Multi-level governance refers to the continuum of decentral versus central decision making. Cycle highways normally extend the boundaries of individual local authorities. Therefore, multiple levels of governments, either intra- or intergovernmental or both, are often involved. Below, we discuss the ways in which such multi-level governance with regard to the development and implementation of cycle highways can be organised.
Regional governance models
The key question here concerns the relative influence of various levels of decision making on the development and implementation of cycle highways. Is the process strongly centralised at the federal or provincial level or is it rather decentralised awarding more responsibilities and discretion to individual local authorities? In this regard two types of regional governance can be distinguished: governance from the bottom-up and from the top-down. In the top-down model it is the federal or provincial authority that takes prime responsibility for the development and implementation of cycle highways. In the bottom-down model, individual local authorities have more discretion in both the planning and construction process.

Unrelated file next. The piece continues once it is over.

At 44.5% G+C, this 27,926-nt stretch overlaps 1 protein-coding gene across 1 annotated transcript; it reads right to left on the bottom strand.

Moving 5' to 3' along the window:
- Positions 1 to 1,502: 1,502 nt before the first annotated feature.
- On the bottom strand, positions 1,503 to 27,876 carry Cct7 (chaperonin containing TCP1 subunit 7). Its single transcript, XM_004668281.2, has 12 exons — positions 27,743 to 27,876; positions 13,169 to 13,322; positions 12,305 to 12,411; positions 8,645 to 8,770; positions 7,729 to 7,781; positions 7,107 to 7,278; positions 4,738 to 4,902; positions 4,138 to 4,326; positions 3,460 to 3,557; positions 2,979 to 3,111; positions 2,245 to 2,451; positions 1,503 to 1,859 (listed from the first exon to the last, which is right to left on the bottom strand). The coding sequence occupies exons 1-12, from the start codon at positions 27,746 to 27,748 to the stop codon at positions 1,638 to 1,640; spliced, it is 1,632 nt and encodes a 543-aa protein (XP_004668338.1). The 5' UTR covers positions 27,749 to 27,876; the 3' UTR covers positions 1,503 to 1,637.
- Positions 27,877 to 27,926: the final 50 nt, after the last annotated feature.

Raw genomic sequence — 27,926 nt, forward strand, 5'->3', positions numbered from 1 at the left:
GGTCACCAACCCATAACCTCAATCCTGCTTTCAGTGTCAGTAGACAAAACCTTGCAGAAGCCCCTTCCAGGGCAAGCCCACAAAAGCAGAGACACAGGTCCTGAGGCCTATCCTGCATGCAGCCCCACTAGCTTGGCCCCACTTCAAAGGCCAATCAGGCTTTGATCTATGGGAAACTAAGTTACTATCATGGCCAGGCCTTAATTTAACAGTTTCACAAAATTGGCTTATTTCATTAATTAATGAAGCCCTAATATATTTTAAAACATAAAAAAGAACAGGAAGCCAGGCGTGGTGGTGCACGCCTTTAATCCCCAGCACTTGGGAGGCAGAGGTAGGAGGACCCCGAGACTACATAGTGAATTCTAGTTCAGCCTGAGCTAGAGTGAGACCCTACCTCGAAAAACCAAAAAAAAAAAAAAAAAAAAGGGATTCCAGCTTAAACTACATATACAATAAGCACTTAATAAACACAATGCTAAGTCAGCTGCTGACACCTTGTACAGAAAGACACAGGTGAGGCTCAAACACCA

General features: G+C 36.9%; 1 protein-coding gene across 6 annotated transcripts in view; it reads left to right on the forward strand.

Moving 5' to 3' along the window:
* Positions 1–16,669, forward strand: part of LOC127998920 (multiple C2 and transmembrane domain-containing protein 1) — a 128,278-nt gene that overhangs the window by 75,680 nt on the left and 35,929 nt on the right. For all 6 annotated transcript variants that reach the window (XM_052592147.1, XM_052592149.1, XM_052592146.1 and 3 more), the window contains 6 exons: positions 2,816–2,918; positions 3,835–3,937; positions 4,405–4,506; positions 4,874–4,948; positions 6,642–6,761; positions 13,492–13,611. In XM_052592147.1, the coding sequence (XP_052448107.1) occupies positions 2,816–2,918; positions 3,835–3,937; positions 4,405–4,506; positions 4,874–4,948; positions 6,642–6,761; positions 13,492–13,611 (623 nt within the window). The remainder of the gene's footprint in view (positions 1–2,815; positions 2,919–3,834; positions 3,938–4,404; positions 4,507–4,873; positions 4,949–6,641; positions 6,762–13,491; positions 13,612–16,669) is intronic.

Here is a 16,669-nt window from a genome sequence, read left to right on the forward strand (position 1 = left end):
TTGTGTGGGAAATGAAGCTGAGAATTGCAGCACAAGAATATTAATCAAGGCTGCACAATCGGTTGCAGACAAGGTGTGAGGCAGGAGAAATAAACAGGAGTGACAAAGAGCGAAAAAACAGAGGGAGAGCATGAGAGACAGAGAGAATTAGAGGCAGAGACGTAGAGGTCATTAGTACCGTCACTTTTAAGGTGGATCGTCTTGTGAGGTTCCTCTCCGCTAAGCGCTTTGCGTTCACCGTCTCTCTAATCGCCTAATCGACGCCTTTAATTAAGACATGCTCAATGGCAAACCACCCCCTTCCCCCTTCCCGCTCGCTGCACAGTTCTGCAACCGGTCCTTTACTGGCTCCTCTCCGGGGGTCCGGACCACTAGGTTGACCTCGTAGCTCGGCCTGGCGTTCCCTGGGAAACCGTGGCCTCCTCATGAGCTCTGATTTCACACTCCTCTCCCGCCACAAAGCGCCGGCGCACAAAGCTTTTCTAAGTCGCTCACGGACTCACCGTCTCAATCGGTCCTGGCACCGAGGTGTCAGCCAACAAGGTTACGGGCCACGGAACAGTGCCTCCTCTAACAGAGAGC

Cooperation among local authorities will vary in the amount of local autonomy that individual authorities enjoy. The highest level of autonomy is tangible when local authorities act and behave in individual, more or less ‘insular’ ways. Local authorities will be restricted to a certain degree when an (project-based) inter-jurisdictional organisation is formed in which local authorities (voluntary) cooperate to pursue any strategies about which they agree. Finally, a new regional or metropolitan government unit can be formed that shifts administration tasks to a regional level, transferring autonomy away from local authorities.
This section addresses successful strategies to foster collaboration between individual local authorities (municipalities) and between these local authorities and higher levels of government such as federal or provincial authorities.
Involvement of a professional neutral
It is beneficial to have a knowledgeable facilitator who has a certain level of expertise about the design of bicycle highways, but also has mediating and consensus-building skills. Such a facilitator would ideally be employed by these organisations. In cases where provinces or states are responsible for planning and construction, they might appoint someone from their organisations. It is important that this facilitator is trusted by all stakeholders and that he or she can act as a professional neutral. The facilitator may mediate discussions by introducing technical knowledge, but may also help to build trust between local stakeholders. In addition, the facilitator may have a role in balancing interests between different local authorities and prevent some (larger) authorities from the case municipalities have delegated responsibilities to regional cooperation associations, dominating others.
Secure commitment of local authorities in early stages